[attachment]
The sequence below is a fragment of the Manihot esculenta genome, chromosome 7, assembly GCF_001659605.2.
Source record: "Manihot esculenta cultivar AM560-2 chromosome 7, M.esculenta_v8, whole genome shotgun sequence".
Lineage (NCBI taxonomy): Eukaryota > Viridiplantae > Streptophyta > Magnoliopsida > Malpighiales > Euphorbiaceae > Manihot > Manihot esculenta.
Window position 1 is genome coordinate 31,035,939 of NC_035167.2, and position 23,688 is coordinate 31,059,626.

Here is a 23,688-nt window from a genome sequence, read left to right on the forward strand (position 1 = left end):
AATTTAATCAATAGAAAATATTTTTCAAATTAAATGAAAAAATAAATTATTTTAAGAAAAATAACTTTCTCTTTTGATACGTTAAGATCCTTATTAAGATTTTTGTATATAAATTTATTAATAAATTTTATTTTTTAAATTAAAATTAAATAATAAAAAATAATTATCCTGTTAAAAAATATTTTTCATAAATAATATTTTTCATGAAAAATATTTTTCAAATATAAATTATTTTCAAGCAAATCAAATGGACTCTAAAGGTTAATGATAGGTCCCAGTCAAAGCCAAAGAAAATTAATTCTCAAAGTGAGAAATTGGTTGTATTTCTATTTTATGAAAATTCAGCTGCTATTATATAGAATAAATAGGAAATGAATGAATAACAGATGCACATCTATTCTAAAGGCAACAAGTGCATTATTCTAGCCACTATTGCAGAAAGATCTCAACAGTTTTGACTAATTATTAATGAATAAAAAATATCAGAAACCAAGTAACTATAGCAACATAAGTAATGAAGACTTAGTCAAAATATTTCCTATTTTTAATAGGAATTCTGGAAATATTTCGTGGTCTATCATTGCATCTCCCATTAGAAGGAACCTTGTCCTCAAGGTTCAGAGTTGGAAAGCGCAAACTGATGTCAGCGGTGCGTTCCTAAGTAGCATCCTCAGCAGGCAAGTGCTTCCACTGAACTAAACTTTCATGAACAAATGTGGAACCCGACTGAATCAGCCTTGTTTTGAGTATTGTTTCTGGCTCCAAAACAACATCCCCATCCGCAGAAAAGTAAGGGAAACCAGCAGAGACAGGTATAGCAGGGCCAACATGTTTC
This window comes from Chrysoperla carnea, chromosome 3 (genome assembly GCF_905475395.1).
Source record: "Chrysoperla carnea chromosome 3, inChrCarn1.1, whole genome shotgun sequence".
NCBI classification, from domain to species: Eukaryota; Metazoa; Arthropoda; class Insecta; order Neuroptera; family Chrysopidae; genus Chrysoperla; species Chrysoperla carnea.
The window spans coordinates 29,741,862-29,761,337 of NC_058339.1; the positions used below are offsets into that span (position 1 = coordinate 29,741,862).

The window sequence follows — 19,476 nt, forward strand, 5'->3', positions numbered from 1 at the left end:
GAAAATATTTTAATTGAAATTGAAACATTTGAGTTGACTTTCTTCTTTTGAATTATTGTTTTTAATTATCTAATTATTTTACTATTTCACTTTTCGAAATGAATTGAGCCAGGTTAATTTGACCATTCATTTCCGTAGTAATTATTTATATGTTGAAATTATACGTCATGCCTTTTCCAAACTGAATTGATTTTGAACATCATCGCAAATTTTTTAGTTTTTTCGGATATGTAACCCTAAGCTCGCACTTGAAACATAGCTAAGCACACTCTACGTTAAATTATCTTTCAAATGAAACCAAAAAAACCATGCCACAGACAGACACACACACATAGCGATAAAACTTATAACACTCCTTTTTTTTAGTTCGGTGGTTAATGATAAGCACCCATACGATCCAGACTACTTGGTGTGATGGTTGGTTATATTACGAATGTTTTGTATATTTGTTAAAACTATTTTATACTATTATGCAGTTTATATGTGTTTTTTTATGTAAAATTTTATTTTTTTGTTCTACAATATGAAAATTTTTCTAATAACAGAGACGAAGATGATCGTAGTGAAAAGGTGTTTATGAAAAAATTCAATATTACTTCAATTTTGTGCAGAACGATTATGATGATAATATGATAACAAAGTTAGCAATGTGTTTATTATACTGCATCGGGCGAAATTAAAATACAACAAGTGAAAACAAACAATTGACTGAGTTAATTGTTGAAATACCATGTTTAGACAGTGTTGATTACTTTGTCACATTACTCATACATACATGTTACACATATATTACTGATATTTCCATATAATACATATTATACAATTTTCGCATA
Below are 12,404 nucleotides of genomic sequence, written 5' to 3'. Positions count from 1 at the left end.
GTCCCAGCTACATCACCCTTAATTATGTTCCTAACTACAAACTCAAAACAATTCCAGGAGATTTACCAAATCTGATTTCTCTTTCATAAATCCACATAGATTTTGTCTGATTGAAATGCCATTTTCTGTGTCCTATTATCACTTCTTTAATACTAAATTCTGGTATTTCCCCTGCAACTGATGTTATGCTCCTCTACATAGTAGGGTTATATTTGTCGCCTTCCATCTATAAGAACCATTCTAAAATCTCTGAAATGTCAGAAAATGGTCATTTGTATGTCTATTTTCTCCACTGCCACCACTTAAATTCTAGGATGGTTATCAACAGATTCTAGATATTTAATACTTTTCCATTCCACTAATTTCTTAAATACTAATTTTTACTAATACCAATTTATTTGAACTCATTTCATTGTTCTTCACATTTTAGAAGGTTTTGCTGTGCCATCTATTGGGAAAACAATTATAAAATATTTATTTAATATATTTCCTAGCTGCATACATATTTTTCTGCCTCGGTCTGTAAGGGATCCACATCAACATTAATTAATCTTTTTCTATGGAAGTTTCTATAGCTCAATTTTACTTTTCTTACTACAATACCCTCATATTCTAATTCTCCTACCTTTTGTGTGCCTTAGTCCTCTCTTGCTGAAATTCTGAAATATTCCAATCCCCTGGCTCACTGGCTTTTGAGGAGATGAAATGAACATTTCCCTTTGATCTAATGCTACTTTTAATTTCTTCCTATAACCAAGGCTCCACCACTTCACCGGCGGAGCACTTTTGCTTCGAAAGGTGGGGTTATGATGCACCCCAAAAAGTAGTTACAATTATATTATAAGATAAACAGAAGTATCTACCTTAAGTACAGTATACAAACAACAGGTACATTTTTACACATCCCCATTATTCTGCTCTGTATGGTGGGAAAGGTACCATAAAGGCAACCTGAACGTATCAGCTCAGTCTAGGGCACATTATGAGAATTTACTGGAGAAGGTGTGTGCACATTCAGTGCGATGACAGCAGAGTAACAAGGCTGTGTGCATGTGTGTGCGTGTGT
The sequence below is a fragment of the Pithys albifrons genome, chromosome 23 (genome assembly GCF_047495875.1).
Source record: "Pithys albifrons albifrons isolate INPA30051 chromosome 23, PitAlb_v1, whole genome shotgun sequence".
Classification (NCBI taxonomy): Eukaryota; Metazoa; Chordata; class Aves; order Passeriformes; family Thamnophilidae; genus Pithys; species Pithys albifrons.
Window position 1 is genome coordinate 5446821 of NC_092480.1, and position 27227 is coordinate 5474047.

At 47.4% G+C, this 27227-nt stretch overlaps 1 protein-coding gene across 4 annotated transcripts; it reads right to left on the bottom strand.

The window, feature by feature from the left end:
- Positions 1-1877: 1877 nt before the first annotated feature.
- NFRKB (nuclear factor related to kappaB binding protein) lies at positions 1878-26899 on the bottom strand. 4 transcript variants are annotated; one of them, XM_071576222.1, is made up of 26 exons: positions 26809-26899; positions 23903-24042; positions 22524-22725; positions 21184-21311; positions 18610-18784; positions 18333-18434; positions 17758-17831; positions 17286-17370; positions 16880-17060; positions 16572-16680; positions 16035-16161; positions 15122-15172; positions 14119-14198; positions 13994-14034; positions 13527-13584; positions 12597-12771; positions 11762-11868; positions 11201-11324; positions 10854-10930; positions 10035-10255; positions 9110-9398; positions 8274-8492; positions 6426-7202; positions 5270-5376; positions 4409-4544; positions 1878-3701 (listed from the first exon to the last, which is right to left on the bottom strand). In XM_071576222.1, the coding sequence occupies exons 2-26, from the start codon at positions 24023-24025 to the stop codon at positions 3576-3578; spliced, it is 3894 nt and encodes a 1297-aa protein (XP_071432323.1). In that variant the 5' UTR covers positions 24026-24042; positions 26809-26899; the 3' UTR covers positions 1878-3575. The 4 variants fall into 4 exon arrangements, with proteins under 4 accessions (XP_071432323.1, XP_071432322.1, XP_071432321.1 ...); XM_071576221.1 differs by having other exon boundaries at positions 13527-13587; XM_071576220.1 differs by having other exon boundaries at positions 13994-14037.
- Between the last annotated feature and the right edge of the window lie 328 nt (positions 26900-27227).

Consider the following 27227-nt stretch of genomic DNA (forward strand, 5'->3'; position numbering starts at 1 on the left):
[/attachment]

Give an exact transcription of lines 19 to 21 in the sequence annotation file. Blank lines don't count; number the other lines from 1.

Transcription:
At 47.4% G+C, this 27227-nt stretch overlaps 1 protein-coding gene across 4 annotated transcripts; it reads right to left on the bottom strand.

The window, feature by feature from the left end:
- Positions 1-1877: 1877 nt before the first annotated feature.